We all know that one of the key words is sunshine when we speak about getting enough Vitamin D. Now especially, it’s important to get enough vitamin D, as you may have been indoors more than usual during the pandemic. 
Vitamins are naturally occurring chemicals that are essential to everyone’s good health and required to sustain normal grow and development. 
Vitamins occur naturally in most of the food we eat and they are available in these foods in the quantities we need. Many chemical reactions which take place in the body require vitamins. 
Vitamins don’t provide energy (calories) themselves within the body but they act as essential links and regulators in the systems that release energy from food. 
Only fat-soluble vitamins can be stored in the body within the fat stores. Any excess vitamins we consume are stored rather than lost in the urine. 
Vitamin D promotes the absorption of calcium and phosphate from food and is essential for healthy bones and teeth. It is also thought that this vitamin has functions in the brain, the nervous system, cellular growth and immuno-regulation. 
The main forms of Vitamin D are ergocalciferol (D2) and cholecalciferol (D3). 
The main source of the vitamin is synthesis by exposing the skin to the UV radiation in sunlight. 
We are unlikely to obtain all the vitamin D we need from our diet. 
Our ability to synthesise Vitamin D is affected by our skin pigment. The darker it is, the less we can produce. 
There are 3 groups of people who might have difficulties in synthesising enough Vitamin D: 
– Elderly people, especially those who are bedridden or unable to go out easily. 
– People who live in regions with limited sunlight such as northern Europe. They find it hard to get enough sunlight. 
– People whose clothing completely covers their skin either for their skin, either for protection against the weather or for cultural or religious reason. 
When increasesd numbers of Asians came to live to UK in the 1960’s , their children were found to have a high incidence of rickets. Rickets caused weak bones and is the result of poor calcium absorption, caused by a lack of Vitamin D in children. It was found that because Asians had darker skin and kept it covered up, and also because they were getting less sunlight than they were used to, they were unable to produce enough Vitamin D.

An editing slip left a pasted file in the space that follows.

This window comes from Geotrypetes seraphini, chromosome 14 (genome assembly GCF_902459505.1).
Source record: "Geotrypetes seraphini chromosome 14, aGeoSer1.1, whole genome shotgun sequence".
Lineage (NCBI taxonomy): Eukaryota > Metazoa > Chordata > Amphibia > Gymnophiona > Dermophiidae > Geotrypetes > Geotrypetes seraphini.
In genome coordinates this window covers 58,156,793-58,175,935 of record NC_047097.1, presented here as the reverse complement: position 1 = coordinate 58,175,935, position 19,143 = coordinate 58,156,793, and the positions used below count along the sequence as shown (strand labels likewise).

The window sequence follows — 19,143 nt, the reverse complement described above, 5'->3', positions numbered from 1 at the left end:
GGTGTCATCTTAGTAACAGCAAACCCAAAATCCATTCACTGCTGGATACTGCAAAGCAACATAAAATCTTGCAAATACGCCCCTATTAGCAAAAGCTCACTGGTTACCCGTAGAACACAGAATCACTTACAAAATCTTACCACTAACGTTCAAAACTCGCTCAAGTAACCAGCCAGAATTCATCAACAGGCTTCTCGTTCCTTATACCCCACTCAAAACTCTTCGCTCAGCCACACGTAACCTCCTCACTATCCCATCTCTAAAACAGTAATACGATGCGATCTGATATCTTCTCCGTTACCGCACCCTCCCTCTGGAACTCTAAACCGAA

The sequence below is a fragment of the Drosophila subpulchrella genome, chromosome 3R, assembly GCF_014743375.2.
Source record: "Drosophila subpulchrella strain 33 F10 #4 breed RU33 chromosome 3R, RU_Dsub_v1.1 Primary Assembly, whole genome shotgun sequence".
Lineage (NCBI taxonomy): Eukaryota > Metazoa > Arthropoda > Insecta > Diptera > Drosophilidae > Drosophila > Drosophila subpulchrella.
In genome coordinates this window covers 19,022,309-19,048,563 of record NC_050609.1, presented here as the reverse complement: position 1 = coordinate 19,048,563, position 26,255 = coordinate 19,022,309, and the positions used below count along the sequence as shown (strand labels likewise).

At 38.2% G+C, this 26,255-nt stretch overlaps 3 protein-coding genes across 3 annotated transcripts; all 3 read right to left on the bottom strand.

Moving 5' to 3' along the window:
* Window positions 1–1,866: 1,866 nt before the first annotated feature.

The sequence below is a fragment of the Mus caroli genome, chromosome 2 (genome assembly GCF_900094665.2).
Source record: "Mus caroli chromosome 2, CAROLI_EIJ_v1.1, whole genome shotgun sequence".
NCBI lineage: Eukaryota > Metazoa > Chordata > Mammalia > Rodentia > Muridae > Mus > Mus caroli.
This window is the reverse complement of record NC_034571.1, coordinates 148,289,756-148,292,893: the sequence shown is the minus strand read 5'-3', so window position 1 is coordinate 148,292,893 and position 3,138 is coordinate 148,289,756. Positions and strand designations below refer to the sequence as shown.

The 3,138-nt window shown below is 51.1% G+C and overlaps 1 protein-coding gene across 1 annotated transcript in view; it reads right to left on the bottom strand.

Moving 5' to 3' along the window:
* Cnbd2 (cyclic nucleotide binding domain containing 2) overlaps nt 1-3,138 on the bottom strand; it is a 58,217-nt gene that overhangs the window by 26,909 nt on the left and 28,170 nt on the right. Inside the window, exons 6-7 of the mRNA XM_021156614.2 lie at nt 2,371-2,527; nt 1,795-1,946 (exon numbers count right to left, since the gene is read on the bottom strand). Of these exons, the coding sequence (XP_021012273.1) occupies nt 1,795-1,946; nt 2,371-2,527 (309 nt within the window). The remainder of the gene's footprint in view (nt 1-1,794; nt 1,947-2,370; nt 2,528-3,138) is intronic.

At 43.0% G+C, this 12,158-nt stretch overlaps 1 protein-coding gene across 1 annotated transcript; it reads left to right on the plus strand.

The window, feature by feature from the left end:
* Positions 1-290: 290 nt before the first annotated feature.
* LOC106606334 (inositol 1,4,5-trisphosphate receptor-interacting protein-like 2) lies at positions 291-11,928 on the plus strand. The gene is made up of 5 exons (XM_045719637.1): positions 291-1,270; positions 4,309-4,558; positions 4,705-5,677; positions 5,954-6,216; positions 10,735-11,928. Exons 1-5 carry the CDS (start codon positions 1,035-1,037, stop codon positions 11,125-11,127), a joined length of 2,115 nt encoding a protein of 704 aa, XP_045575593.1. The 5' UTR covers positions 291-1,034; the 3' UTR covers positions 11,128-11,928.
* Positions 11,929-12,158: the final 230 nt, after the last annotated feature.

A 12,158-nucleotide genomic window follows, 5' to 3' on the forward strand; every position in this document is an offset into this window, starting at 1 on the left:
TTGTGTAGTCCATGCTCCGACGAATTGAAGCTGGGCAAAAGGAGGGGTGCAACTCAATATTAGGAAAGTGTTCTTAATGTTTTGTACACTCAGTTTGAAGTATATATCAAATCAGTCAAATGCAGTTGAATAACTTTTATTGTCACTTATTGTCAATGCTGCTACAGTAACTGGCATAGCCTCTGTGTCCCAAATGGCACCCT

A lack of vitamin D can lead to bone pain caused by a condition called osteomalacia in adults. 
As I mentioned above we cannot obtain all the Vitamin D from our diet , but still it is possible to get some of it. 
The best dietary sources of Vitamin D is cod liver oil, oily fish (salmon, mackerel), eggs and fortified foods. 
As our body stores Vitamin D, it does not need to be consumed every day. Most people should be able to meet their Vitamin D requirement through sun exposure and a balanced diet. 
However the Department of Health recommends that the following people take daily vitamin D supplements: 
– All children aged from 6 month to 5 years old. 
– All pregnant and breastfeeding women 
– All people aged 65 and over 
– People who are not exposed to much sun 
– People with darker skin such as people of African, Caribbean and South Asian origin. 
Although it is unlikely that any of us will consume too much Vitamin D through natural food sources , there is a danger if they take additional supplements when they don’t need them. 
Calcium is a fat-soluble vitamin that is stored in the liver, so too much Vitamin D can be toxic. 
Taking 25 mg (0.025 mg or less) a day of Vitamin D supplements is unlikely to cause any harm. 
You can read more information and advice about Vitamin D here: 
Share this post:

Leave a comment: 

Our site uses cookies. For more information, see our cookie policy. Accept cookies and close
Reject cookies Manage settings